We conclude that the trial court's denials of Mother's requests for continuances did not increase the risk for error. Counsel for Mother entered her appearance in the termination case five months before the first day of the final termination hearing. By the time the final hearing began, the trial court had already allowed Mother two continuances. On November 4, 2009, in the order granting Mother's second requested continuance, the trial court had warned Mother that no further continuances would be granted. Furthermore, Mother's counsel vigorously cross-examined DCS's witnesses on both days of the hearing and introduced evidence in defense of the action. Finally, Mother testified on both days of the hearing, so her version of events was presented to the trial court. Under these circumstances, the risk of an inaccurate result decreases significantly. See In re E.D., 902 N.E.2d 316, 322 (Ind.Ct.App.2009) (determining that the denial of a parent's request to continue a final termination hearing did not violate the parent's due process rights where the parent was present telephonically and the parent's counsel had the opportunity to cross-examine witnesses and introduce evidence), trans. denied. We conclude that the trial court's denial of Mother's requests for continuances did not deprive her of due process.
After balancing the substantial interest of Mother with that of the State and in light of the minimal risk of error created by the challenged procedures, we conclude that DCS and the trial court did not deny Mother due process of law.
II. Exclusion of Evidence
Mother contends that the trial court erred by excluding evidence regarding permanent dispositions for C.G. other than termination of the parent-child relationship.
The admission of evidence is entrusted to the sound discretion of the trial court. In re A.J., 877 N.E.2d 805, 813 (Ind.Ct.App.2007), trans. denied. We will find an abuse of discretion only where the trial court's decision is against the logic and effect of the facts and circumstances before the court. Id.
Mother first contends that the trial court erred by sustaining a DCS objection to a question she asked Case Manager Davis. Mother asked, “And so you didn't feel you had any obligation to look for relatives, correct? Yes or no.” Tr. p. 225. DCS objected, and the trial court sustained DCS's objection on grounds that the question was repetitive. Mother contends that the question was not repetitive. We disagree. Earlier in the hearing, while questioning Case Manager Davis about an exhibit, Mother asked him the following questions:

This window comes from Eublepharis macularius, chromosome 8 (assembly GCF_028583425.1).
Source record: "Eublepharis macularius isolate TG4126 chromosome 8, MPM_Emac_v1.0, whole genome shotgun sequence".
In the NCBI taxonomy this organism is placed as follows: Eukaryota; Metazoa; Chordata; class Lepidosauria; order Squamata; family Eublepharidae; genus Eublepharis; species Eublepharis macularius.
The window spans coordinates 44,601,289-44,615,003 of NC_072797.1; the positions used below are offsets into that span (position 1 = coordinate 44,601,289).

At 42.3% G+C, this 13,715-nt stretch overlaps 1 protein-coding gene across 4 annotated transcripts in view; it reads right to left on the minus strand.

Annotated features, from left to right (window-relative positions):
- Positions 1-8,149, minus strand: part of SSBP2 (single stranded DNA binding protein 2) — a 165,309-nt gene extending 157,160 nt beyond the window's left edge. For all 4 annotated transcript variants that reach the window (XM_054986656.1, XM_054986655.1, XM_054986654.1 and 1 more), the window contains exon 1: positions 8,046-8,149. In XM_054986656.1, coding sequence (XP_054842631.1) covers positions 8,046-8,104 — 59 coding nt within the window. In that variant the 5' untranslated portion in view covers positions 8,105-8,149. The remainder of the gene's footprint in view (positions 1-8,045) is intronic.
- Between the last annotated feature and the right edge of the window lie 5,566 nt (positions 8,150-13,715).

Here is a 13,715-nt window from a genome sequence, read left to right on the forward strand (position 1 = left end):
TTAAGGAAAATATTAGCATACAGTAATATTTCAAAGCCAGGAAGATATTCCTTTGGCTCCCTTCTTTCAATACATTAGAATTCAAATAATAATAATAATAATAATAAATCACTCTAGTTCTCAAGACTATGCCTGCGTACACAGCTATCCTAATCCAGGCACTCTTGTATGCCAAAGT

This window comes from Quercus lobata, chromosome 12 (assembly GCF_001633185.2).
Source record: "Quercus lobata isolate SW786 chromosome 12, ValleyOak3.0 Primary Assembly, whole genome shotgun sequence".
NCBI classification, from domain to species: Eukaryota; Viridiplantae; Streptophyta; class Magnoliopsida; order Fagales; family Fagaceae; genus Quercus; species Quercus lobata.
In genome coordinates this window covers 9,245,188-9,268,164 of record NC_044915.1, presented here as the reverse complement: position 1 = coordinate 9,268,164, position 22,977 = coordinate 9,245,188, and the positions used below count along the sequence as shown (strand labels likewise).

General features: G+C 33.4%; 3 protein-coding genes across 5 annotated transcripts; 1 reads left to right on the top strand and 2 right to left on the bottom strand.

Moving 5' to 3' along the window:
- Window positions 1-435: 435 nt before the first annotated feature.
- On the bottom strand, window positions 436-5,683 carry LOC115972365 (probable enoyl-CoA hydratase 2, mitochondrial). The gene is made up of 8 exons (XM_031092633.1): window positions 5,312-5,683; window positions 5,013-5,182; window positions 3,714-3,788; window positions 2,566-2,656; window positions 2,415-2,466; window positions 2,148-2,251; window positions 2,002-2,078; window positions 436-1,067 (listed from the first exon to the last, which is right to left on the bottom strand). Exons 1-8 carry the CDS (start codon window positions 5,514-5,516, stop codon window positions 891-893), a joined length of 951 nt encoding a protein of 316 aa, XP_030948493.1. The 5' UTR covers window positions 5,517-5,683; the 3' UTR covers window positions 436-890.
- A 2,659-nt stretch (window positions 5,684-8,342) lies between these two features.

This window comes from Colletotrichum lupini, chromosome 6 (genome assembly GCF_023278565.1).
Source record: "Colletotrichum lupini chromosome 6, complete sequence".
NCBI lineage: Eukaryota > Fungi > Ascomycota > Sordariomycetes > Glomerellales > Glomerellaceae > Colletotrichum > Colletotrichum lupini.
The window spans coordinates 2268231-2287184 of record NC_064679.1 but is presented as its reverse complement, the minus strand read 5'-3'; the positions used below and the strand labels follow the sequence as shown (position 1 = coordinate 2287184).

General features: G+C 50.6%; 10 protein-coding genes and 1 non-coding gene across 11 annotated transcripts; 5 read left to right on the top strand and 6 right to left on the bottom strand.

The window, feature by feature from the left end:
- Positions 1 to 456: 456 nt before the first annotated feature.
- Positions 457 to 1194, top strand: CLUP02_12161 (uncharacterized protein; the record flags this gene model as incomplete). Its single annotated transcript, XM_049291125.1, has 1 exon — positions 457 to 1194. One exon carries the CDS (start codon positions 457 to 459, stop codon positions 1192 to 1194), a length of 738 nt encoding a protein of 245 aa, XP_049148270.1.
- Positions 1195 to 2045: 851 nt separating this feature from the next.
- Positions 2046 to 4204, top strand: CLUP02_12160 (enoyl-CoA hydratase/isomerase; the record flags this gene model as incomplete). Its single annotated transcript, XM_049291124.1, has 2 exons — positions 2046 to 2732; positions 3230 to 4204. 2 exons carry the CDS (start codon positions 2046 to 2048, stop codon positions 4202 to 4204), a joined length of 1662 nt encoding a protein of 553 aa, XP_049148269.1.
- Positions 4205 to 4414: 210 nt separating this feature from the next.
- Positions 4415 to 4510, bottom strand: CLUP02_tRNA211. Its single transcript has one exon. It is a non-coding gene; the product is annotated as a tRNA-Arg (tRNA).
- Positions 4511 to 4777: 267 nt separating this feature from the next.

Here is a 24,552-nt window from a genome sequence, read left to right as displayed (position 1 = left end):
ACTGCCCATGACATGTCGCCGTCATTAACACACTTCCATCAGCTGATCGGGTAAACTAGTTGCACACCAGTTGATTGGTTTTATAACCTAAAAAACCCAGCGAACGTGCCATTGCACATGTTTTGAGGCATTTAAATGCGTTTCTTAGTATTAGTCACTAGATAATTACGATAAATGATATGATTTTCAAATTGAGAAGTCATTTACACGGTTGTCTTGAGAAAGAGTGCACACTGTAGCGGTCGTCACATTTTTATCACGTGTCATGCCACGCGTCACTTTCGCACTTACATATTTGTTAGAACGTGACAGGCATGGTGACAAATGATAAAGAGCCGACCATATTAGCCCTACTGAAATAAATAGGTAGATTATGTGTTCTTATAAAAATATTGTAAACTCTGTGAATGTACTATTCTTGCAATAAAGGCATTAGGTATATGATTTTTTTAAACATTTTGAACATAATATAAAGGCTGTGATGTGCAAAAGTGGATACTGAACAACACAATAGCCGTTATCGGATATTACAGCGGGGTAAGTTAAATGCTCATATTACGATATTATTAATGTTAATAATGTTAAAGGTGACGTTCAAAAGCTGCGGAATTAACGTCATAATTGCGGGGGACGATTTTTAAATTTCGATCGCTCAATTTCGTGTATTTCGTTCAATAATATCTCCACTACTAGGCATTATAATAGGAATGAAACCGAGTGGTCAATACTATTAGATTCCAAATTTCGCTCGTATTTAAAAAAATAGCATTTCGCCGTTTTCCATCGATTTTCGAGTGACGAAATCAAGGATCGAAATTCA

Q: Okay, I see the name and address of an individual. Did you go find that individual?
A: Well, it's not up to me to go and find that individual. It's up for the
* * *
Q: Okay, you don't have to go find anybody, right?
A: Not necessarily.
Id. at 211. Mother also had the following exchange with Case Manager Davis during the hearing:
Q: Alright. Do you routinely try to find relatives to place children with?
A: Yes, if we have relatives that come forward or if we have any names of relatives.
Id. at 220. Thus, Mother had already asked Davis several times about his obligation to look for relatives or other appropriate persons with whom to place C.G., and the question at issue was repetitive. The trial court did not abuse its discretion by sustaining DCS's objection to Mother's third question on the subject.
Next, Mother argues that the trial court erred by limiting testimony from Chauna Ordower and Candy Duran regarding their capabilities to care for C.G. Mother contends that Ordower's and Duran's testimony was relevant and admissible. Specifically, Mother states that Ordower's and Duran's additional testimony was relevant to the determination of whether DCS's permanent plan for C.G. was satisfactory because the testimony would have shown that alternative placements for C.G. were available that would have allowed Mother and C.G. to remain in contact.